Despite Covid-19 many major indices rose this year, but not the one tracking the UK’s largest companies.
The contrast between the real economy and the US market in particular is becoming increasingly stark, as each of the major indices are now in positive territory in the year to date.
Despite the economic impact of the pandemic, with unemployment still an issue and signs of the job market cooling, a glance at the 2020 charts would suggest Covid-19 never happened.
Indeed, the tech rally has now broadened to the wider equity market, with the Dow Jones Industrial Average now up by 2% in the year to date and the S&P 500 11%. Meanwhile the Nasdaq continues its unwavering surge and is now ahead by 34% in 2020.
Questions still remain. If the current situation is simply the initial rebound from the pandemic, there could be some difficulty in maintaining the growth curve.
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The US presidential elections and indeed souring relations between the US and China are also on the radar, while general political tensions could yet taint sentiment.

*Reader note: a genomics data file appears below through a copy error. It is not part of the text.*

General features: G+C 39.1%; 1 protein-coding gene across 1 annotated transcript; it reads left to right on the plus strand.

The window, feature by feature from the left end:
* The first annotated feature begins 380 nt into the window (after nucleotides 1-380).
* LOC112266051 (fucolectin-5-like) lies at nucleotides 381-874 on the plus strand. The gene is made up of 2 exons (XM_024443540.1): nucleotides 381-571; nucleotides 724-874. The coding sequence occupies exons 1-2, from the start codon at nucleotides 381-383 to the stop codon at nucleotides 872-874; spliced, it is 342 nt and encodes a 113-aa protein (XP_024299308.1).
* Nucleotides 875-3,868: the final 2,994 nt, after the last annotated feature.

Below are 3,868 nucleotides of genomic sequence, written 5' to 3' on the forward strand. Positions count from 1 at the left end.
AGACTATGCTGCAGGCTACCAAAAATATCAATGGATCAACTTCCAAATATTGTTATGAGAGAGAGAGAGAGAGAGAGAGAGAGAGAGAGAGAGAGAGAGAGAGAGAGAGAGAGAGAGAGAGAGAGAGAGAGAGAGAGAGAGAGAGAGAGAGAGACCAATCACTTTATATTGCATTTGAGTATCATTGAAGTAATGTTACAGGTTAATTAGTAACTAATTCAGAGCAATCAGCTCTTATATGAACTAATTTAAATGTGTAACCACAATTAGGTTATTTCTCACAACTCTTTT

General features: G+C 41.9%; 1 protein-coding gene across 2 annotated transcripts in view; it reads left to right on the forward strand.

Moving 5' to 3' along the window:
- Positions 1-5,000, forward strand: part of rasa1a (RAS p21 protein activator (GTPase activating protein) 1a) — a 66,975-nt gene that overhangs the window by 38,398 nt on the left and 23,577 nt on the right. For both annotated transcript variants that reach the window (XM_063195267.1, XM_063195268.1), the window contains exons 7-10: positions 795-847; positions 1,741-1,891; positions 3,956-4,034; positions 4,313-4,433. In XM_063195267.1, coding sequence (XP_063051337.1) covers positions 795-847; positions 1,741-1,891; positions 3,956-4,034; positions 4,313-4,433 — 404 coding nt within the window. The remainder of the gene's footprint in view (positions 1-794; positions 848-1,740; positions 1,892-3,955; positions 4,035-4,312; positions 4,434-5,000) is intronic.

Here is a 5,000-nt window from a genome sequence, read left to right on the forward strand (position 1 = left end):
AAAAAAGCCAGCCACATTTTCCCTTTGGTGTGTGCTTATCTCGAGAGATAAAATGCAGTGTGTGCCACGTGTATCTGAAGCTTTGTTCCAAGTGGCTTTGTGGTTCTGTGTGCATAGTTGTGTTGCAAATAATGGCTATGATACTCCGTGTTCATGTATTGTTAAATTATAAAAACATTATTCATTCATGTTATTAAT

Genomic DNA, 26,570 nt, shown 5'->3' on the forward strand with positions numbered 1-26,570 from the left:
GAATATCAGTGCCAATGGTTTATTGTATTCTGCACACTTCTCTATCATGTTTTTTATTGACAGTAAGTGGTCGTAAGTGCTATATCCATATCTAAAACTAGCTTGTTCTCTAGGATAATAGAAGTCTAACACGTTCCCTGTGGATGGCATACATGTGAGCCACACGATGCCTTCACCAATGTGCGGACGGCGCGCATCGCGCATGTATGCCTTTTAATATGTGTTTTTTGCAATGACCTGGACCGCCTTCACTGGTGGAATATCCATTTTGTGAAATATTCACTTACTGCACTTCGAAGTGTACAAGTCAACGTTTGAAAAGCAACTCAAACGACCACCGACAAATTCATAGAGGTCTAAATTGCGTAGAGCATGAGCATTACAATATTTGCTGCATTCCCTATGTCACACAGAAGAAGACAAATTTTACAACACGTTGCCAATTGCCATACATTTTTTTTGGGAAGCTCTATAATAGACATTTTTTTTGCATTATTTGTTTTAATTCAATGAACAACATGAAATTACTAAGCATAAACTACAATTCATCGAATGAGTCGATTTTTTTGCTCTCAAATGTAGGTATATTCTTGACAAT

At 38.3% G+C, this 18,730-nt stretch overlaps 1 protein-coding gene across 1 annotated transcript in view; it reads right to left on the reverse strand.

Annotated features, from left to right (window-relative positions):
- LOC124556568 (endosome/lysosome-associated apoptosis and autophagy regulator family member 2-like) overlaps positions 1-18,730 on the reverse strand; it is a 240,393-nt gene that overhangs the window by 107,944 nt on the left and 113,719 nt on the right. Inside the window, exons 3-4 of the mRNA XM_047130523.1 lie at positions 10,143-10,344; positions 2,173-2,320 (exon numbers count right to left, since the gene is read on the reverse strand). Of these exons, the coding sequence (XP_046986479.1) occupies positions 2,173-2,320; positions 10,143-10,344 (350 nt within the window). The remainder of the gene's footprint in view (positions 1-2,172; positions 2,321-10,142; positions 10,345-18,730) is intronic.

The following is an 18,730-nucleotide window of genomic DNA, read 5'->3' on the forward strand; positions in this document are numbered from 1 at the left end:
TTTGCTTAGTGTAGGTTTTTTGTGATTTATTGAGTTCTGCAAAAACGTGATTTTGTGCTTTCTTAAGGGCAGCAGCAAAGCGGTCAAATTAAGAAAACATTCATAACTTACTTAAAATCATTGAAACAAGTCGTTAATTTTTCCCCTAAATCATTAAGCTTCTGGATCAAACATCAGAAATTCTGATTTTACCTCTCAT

Even so, the major monetary and fiscal stimulus which has already been injected, along with the possibility of more to come, has put some strong buffers in place to underpin the economic recovery.
Unfortunately, UK investors have not got the memo.
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The FTSE 100 remains down 21% in the year to date, having fallen out of fashion again with institutional international investors.
For the time being, the recent strength of sterling (against a weaker dollar) has weighed against the index, the previous attractions of punchy dividend yields have for the most part been temporarily removed.
The additional complications of the UK discussions around its exit from the EU also leaves the index too difficult to consider at present, with better value perceived to be elsewhere.
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